The latest issue of the Mayo Clinic Proceedings has published a letter explaining that the reason low-carb dieters often lose weight and sometimes show improvements in their cholesterol, blood sugars, and blood pressures is because they are, in essence, sickened by the diet.
John McDougall, an advisory board member of Physicians Committee for Responsible Medicine (PCRM), explains in his letter that low-carb diets can throw people into a metabolic state called ketosis that also occurs during severe illness. This diet-induced condition resembles the common side effects of cancer chemotherapy with fatigue, nausea, and reduced appetite for many people.
People on low-carb diets who become ill enough to experience loss of appetite are taking in less fat and cholesterol, since they are consuming less food overall. It is this same mechanism that results in cholesterol levels falling in cancer patients; however, no doctor boasts about weight loss and lower cholesterol caused by the toxic drugs used in chemotherapy.
Numerous studies show that many high-fat, low-carbohydrate dieters risk clogged arteries, heart attack, colon cancer, and kidney failure. Studies also show that even one fatty meal can increase the risk of a cardiac event immediately following the meal.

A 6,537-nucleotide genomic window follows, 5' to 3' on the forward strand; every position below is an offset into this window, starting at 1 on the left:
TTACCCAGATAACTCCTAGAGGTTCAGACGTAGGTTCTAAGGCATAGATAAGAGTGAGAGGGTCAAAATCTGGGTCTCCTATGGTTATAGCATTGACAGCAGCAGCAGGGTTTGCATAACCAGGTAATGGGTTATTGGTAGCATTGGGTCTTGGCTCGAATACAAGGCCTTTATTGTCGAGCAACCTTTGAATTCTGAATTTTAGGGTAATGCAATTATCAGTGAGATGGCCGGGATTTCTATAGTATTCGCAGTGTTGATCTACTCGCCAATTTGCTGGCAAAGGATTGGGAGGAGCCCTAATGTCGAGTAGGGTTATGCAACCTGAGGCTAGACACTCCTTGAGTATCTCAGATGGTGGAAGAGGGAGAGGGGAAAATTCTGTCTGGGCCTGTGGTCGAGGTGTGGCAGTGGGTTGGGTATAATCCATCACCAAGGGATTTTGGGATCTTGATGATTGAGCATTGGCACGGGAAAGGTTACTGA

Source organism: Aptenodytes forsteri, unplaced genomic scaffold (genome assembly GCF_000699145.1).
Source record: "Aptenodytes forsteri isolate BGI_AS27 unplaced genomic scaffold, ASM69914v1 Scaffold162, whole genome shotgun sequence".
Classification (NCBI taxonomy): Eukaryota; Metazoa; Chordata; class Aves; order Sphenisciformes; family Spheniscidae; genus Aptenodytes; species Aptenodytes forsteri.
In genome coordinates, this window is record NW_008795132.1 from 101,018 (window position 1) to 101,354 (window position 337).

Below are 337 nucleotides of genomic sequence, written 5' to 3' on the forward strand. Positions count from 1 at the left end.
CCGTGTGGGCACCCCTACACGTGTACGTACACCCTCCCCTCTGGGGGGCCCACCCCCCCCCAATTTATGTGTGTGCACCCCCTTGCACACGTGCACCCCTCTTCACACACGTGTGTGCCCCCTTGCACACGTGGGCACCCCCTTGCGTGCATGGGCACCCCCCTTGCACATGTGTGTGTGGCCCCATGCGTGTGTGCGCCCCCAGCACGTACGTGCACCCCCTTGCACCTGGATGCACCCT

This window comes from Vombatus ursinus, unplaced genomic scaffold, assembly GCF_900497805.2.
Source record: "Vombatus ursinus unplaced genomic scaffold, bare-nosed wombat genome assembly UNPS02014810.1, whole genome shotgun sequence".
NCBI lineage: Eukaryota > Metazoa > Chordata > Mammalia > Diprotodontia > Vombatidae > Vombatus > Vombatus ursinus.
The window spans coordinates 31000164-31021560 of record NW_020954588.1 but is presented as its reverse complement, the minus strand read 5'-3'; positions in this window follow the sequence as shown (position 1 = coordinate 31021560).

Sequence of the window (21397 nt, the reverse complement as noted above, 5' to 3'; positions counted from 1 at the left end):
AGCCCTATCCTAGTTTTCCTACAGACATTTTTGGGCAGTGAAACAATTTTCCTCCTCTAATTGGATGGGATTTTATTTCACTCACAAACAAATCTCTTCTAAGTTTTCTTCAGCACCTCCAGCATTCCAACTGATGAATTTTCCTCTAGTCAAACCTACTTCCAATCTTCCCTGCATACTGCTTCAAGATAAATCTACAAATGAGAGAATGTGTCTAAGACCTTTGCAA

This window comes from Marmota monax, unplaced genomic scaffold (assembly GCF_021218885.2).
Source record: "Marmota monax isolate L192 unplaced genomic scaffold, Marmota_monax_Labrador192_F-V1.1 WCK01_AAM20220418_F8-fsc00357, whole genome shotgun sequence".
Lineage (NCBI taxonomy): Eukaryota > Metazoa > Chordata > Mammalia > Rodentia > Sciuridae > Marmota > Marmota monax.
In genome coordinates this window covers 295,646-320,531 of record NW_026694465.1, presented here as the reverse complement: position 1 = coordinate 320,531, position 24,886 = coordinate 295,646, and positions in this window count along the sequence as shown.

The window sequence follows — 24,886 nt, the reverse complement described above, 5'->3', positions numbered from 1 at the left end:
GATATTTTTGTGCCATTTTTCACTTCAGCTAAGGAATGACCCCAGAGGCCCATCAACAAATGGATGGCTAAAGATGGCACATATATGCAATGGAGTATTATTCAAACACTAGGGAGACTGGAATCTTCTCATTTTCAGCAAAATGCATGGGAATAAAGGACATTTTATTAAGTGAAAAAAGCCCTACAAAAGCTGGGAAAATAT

“A better approach,” states McDougall, “is to encourage people to eat foods that promote both ideal body weight and health - those from a high-complex carbohydrate, low-fat diet. You can see this for yourself when you look at various populations worldwide. For example, people living mostly on high-carbohydrate rice and vegetable dishes in Asia are trim throughout their lives with almost no risk of heart disease, diabetes or our common cancers.
Revision date: July 3, 2011
Last revised: by David A. Scott, M.D.